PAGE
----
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Child Pornography in India

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By Shivangi Bhatawadekar

The porn industry has become a multi-million- dollar industry. India has emerged as one of the major producers and consumers of porn in the world. Child pornography depicts any minor engaging in, appearing to be engaging in or images that represent engaging in sexually explicit conduct.[1] Child pornography is also a major part of the porn industry and is widely prevalent in India. Many efforts have been made to limit and finally prohibit such depiction of children. Some laws were made too.

Legislations regarding Child pornography in India

The following laws are present in the country regarding the issue of child pornography:

  1. Sec 292 and 293 of the IPC prohibit pornography in any form. Sec 293 specifically talks about pornographic exposure to young children and prohibits it. The main concept dealt under these two sections is obscenity. What is obscene and what is not is completely guided by the morals and ethics of the society. The reason to penalize such material is to safeguard the decency of the society and prevent corrupt ideology from prevailing.
  2. Sec 13 of the Protection of Children from Sexual Offences (POCSO) Act, 2012 prohibits the use of child for the purpose of sexual gratification and sec 14 of the same Act gives the punishment for such act. The material could be graphics, print, electronic or any other form. Sec 15 of the POCSO Act penalizes the storing of any pornographic material involving a child. The aim of introducing such sections is to prevent and penalize exploitation of children.
  3. The Information and Technology Act, 2000 also has a provision against child pornography. Sec 67B of the said Act talks about punishment for publishing or transmitting material depicting children in sexually explicit act, etc. in electronic form.

In all the above-mentioned legislations, children mean people who have not completed 18 years of age.

The interpretation of the law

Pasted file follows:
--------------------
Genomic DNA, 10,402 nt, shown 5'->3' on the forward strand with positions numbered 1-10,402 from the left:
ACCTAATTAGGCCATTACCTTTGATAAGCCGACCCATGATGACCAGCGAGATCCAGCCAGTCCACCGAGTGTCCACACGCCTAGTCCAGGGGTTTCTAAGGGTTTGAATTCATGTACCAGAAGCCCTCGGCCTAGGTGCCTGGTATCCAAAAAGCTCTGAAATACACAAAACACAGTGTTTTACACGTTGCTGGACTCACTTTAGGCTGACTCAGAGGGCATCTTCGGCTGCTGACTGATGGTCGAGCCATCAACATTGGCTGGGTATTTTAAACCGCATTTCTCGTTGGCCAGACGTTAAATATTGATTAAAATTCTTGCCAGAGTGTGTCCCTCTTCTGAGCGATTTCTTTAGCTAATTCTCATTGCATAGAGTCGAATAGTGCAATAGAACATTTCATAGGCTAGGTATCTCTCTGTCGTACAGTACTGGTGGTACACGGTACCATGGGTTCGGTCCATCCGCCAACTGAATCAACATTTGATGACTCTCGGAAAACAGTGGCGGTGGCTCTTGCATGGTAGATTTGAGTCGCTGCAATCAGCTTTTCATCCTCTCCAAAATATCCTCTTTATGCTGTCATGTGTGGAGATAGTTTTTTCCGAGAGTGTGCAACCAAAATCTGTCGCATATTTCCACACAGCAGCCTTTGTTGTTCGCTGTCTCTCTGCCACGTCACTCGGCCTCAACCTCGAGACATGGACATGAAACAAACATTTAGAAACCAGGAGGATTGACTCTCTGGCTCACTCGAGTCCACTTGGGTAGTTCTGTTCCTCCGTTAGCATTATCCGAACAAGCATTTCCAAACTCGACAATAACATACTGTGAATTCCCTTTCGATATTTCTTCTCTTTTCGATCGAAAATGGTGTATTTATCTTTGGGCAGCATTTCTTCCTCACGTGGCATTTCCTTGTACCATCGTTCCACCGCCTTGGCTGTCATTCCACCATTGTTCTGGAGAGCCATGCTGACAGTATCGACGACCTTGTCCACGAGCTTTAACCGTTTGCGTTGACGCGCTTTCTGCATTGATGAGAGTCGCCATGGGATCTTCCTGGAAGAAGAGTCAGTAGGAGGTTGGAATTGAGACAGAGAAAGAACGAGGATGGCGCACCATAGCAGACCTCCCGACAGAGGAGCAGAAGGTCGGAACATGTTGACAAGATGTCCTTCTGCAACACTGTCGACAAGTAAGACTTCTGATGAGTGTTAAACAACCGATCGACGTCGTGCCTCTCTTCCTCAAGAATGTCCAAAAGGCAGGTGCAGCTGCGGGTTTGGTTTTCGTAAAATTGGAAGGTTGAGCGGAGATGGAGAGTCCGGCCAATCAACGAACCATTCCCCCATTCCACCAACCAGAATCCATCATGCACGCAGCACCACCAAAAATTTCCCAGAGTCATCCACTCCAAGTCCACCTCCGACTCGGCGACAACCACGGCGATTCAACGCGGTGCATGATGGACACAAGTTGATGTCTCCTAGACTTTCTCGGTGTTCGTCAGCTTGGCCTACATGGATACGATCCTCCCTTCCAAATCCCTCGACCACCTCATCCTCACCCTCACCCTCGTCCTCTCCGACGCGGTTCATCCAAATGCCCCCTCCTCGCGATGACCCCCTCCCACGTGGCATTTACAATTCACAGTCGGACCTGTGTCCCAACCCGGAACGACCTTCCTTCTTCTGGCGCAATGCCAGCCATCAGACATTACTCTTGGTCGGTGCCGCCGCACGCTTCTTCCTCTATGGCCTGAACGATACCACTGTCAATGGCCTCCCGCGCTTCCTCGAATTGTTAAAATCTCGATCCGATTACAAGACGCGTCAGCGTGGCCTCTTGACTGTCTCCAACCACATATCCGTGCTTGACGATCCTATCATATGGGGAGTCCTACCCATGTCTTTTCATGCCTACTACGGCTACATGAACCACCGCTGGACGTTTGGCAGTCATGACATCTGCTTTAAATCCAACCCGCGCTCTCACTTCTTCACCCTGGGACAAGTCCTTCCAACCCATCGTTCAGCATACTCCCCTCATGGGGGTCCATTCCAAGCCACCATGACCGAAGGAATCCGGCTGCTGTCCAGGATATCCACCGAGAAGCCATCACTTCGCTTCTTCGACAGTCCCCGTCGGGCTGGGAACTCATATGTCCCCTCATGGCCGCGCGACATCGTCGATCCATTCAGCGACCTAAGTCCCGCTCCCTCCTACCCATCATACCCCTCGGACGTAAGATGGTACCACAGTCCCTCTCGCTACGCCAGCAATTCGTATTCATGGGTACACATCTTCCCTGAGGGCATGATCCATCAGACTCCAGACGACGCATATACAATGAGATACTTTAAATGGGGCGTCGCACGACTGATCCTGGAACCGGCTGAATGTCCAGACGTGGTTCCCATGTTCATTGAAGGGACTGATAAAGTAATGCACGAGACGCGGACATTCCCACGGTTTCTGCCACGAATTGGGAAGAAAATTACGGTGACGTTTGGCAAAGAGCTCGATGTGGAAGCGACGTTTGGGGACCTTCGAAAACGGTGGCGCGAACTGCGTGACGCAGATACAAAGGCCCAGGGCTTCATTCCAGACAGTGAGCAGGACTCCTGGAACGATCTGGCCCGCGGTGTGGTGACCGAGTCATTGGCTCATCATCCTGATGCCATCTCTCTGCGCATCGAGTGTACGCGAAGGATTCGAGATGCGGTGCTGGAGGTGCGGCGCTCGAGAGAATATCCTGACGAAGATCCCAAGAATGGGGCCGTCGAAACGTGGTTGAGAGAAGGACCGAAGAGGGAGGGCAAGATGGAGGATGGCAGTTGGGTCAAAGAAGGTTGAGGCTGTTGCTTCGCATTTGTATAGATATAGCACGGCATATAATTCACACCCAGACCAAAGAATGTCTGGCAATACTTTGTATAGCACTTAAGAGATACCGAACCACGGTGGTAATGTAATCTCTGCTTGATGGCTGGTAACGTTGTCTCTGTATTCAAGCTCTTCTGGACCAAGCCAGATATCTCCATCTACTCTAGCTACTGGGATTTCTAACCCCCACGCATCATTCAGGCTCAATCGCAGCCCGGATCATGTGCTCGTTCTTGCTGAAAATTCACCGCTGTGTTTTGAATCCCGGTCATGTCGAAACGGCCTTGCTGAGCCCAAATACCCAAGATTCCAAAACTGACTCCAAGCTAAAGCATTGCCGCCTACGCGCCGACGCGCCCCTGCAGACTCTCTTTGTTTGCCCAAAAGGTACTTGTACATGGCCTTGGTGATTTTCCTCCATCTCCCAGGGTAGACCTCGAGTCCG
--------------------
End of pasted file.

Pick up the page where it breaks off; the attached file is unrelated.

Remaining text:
The laws prohibiting and penalizing child pornography have been a debatable topic during the argument in courts. As there is no explicit definition of child pornography given by the IPC or any other Act, what constitutes child pornography and what does not has always been a question before the courts. What is moral, ethical and acceptable is always a challenge with the changing times.

In Ranjit D Udeshi vs State of Maharashtra[2], the appellant was a book seller who sold a copy of “Lady Chatterley’s Lover” and was convicted under sec 292 of the IPC. The appellant defended, saying that he has freedom of speech and expression guaranteed to him under article 19 (1) (a) of the Indian Constitution and that the book was not obscene as a whole. The Court used the Hicklin test to check if the alleged book can “deprave and corrupt those whose minds are open to such immoral influences, and into whose hands a publication of this sort may fall”. The Court held that the book was found obscene and dismissed the appeal.

This case was important for two reasons. One, it re-stated that freedoms given by the Constitution come with certain restrictions for the sake of public morality. Two, it gave a clear direction as to what would be considered obscene and what not (usage of the Hicklin test).

In Avnish Bajaj vs State[3], popularly known as the DPS MMS Scandal Case, the issue was regarding the liability of the offence. A student had listed MMS video clips for sale on a website. The appellant was the director of the website. As the student later absconded, the criminal liability was put on the appellant. The court observed that there was a prima facie case under sec 292 (2) (a) and sec 292 (2) (d) IPC. It also held that IPC does not recognize the concept of automatic criminal liability attaching to the director of a company. So, the petitioner was absolved of his liability.

The concept of public morality and freedom of speech and expression came into light again in the recent case of Fathima A.S. vs. State of Kerala[4]. A social activist posted a video of her children painting her semi-nude body. A criminal action was sought against her. In her appeal for anticipatory bail to the Supreme Court, she stated that her aim was to spread a message to women to not be shy of their bodies and also to ensure sex education to her children. The Supreme Court rejected her anticipatory bail and validated the decision of the Kerala High court.

The court, in its reasoning, stated that the issue was not regarding the children painting the appellant’s semi-nude body. It was the publishing of such a video on a social platform. Posting such a video on social media leads to sexual gratification, something prohibited by the IPC.